Sourwood, also called the sorrel tree, is a member of the heath family (Ericaceae) which includes azaleas and rhododendrons. Like the rest of this family, it grows best in moist, acidic, well-drained soils and can be found growing wild along gravelly stream banks of eastern North America. The Arboretum has several sourwoods, with the most spectacular specimen featured in the Green Ribbon Garden.
It is a hardy, 25-30 foot tall tree that can be used in woodland gardens, shade gardens, open islands, or as a specimen plant. The perfect, white, urn-shaped flowers are fragrant and appear from June to early July, but the sourwood really shines in fall when its leaves turn from dark green to brilliant orange-red. The best color develops on plants that get the most.
In addition, bees are attracted to the flowers and sourwood honey is highly prized.
Wild bleeding heart is named for its heart-shaped flower that appears as if there is a drop of blood forming at its base. It is a woodland native that can be found from New Jersey to West Virginia and throughout the Appalachian Mountain range. This herbaceous perennial does well in both sunny and shady sites in moist soil. Increased sun however, will increase flower production and extend the flowering period. Dicentra forms 12-18 inch clumps of grayish-green, fern-like leaves. Its showy pink, occasionally white flowers begin to appear in late spring and continue in flushes until autumn giving an appearance of nonstop blooming.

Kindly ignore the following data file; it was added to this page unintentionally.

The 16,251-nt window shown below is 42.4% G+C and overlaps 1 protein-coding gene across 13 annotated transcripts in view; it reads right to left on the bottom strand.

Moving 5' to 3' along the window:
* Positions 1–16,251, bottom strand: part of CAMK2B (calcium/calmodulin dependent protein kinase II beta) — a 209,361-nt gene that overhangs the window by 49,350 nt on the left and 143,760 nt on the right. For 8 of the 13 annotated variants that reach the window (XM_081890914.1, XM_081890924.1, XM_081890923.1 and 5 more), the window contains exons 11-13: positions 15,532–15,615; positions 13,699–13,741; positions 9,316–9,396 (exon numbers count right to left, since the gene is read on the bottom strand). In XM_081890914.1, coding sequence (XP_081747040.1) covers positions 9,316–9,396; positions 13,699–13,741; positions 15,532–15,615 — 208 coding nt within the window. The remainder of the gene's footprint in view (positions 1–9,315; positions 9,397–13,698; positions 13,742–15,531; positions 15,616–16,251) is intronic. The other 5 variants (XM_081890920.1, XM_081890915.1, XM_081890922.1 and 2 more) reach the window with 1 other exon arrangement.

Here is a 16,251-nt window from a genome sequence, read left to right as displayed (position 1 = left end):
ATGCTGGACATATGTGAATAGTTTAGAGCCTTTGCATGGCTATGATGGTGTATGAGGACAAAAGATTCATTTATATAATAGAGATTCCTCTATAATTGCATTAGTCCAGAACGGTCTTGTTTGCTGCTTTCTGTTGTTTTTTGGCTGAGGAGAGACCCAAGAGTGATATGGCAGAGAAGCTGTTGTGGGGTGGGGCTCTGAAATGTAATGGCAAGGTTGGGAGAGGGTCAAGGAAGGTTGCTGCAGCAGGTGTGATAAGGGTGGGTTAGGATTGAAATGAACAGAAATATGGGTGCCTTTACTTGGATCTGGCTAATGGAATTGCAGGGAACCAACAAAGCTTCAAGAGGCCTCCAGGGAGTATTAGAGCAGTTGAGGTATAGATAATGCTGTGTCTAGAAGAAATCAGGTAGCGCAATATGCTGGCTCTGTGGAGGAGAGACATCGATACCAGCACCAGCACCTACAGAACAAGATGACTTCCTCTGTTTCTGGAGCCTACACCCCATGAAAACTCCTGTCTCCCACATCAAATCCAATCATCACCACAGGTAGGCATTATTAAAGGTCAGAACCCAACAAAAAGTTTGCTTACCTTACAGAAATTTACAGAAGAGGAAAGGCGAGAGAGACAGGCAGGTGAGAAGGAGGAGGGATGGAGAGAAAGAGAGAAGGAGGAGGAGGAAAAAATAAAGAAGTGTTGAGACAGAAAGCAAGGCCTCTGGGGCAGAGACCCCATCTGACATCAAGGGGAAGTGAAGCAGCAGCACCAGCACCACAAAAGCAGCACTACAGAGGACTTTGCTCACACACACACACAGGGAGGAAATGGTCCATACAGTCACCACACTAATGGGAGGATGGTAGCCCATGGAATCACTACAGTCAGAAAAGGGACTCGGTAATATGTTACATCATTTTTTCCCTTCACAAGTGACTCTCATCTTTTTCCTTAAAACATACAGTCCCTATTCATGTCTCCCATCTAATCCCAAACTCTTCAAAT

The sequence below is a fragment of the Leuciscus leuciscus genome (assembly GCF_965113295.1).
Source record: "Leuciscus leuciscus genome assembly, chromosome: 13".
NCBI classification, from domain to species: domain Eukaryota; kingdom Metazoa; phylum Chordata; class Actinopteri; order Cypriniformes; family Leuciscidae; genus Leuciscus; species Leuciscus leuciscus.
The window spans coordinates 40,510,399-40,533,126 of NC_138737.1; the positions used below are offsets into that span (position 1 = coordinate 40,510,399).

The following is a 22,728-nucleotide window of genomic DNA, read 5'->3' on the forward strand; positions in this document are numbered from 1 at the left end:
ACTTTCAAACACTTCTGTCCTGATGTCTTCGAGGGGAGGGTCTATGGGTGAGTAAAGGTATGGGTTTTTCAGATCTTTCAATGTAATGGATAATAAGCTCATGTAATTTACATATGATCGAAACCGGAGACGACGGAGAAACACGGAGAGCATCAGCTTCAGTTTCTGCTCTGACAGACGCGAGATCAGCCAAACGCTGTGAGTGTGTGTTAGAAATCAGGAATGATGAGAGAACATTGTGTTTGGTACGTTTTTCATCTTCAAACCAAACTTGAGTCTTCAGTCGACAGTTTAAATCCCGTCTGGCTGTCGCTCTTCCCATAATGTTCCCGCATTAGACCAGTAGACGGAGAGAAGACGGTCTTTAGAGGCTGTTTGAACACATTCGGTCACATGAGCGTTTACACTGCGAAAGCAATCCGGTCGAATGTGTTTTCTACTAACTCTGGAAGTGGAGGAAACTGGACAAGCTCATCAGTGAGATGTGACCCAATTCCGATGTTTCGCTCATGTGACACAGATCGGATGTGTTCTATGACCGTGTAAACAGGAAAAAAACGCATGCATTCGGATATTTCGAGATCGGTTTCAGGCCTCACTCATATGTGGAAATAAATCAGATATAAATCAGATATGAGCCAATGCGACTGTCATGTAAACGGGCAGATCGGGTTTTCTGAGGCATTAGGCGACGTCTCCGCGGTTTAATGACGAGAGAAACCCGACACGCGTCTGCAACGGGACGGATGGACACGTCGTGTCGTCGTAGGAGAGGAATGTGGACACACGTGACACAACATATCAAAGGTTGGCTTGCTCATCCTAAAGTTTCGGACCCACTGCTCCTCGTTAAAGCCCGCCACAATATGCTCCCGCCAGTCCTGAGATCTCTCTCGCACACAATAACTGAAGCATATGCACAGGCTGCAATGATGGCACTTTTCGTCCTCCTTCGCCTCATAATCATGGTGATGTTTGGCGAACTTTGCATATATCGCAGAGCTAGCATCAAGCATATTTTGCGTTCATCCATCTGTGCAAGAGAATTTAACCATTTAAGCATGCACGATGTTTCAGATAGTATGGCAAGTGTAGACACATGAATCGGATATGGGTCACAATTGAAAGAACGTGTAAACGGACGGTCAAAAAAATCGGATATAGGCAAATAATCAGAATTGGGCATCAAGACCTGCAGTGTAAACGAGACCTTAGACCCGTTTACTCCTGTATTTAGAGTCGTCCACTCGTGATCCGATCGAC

Easy to grow and great for naturalizing, wild bleeding heart does not have any serious insect or disease problems but is a great source of nectar for bumblebees. Somewhat difficult to start from seed, it is easy to propagate from division and, once established will self-propagate and last for many years.
Tiarella is a spectacular native plant that gets its common name from the white, foamy-looking flowers. It is an easily grown perennial that can be used as a ground cover in somewhat shaded areas.
This hardy plant has something to offer all year round. In late April it exhibits dense, white, feathery spires that give it a lace-like appearance. The handsome “maple-leaf” foliage is attractive all summer long, sometimes turning red in autumn. Depending on the variety, the summer foliage can vary from solid, deep green to variegated with dark red markings. There are also different varieties selected for their growth habit with some being “runners” and others being “clumpers.” Foam flower is perfect for mixing with lower-growing woodland flowers in moist soil.